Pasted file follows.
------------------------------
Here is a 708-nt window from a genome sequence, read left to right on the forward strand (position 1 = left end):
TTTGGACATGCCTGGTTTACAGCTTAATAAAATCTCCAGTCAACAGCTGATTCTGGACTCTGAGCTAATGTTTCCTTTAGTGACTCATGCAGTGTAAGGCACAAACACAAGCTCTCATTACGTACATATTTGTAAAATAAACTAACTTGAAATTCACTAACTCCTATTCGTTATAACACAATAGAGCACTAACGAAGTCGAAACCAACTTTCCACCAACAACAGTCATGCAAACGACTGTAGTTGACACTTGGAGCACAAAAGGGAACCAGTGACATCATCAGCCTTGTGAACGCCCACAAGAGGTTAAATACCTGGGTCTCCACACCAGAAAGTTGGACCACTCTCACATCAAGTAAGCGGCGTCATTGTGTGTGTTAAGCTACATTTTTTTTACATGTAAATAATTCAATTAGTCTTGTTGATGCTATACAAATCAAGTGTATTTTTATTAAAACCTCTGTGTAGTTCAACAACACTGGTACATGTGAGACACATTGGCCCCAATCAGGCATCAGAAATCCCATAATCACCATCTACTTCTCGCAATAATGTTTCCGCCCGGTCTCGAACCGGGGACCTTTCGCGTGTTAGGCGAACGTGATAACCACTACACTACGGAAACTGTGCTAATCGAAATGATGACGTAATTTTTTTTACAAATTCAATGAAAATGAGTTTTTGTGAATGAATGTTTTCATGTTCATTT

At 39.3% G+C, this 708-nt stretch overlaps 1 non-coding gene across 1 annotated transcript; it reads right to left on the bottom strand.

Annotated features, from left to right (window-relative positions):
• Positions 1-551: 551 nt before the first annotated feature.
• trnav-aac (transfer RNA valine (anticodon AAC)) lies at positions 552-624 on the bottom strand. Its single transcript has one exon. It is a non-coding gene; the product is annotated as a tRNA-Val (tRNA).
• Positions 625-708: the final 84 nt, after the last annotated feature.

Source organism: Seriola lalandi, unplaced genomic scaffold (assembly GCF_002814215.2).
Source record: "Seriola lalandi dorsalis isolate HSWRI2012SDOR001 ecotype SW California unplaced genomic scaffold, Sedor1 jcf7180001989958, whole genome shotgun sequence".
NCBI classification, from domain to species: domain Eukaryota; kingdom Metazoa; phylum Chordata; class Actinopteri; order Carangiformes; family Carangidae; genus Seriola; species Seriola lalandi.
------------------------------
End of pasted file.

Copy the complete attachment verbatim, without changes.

Here is a 708-nt window from a genome sequence, read left to right on the forward strand (position 1 = left end):
TTTGGACATGCCTGGTTTACAGCTTAATAAAATCTCCAGTCAACAGCTGATTCTGGACTCTGAGCTAATGTTTCCTTTAGTGACTCATGCAGTGTAAGGCACAAACACAAGCTCTCATTACGTACATATTTGTAAAATAAACTAACTTGAAATTCACTAACTCCTATTCGTTATAACACAATAGAGCACTAACGAAGTCGAAACCAACTTTCCACCAACAACAGTCATGCAAACGACTGTAGTTGACACTTGGAGCACAAAAGGGAACCAGTGACATCATCAGCCTTGTGAACGCCCACAAGAGGTTAAATACCTGGGTCTCCACACCAGAAAGTTGGACCACTCTCACATCAAGTAAGCGGCGTCATTGTGTGTGTTAAGCTACATTTTTTTTACATGTAAATAATTCAATTAGTCTTGTTGATGCTATACAAATCAAGTGTATTTTTATTAAAACCTCTGTGTAGTTCAACAACACTGGTACATGTGAGACACATTGGCCCCAATCAGGCATCAGAAATCCCATAATCACCATCTACTTCTCGCAATAATGTTTCCGCCCGGTCTCGAACCGGGGACCTTTCGCGTGTTAGGCGAACGTGATAACCACTACACTACGGAAACTGTGCTAATCGAAATGATGACGTAATTTTTTTTACAAATTCAATGAAAATGAGTTTTTGTGAATGAATGTTTTCATGTTCATTT

At 39.3% G+C, this 708-nt stretch overlaps 1 non-coding gene across 1 annotated transcript; it reads right to left on the bottom strand.

Annotated features, from left to right (window-relative positions):
• Positions 1-551: 551 nt before the first annotated feature.
• trnav-aac (transfer RNA valine (anticodon AAC)) lies at positions 552-624 on the bottom strand. Its single transcript has one exon. It is a non-coding gene; the product is annotated as a tRNA-Val (tRNA).
• Positions 625-708: the final 84 nt, after the last annotated feature.

Source organism: Seriola lalandi, unplaced genomic scaffold (assembly GCF_002814215.2).
Source record: "Seriola lalandi dorsalis isolate HSWRI2012SDOR001 ecotype SW California unplaced genomic scaffold, Sedor1 jcf7180001989958, whole genome shotgun sequence".
NCBI classification, from domain to species: domain Eukaryota; kingdom Metazoa; phylum Chordata; class Actinopteri; order Carangiformes; family Carangidae; genus Seriola; species Seriola lalandi.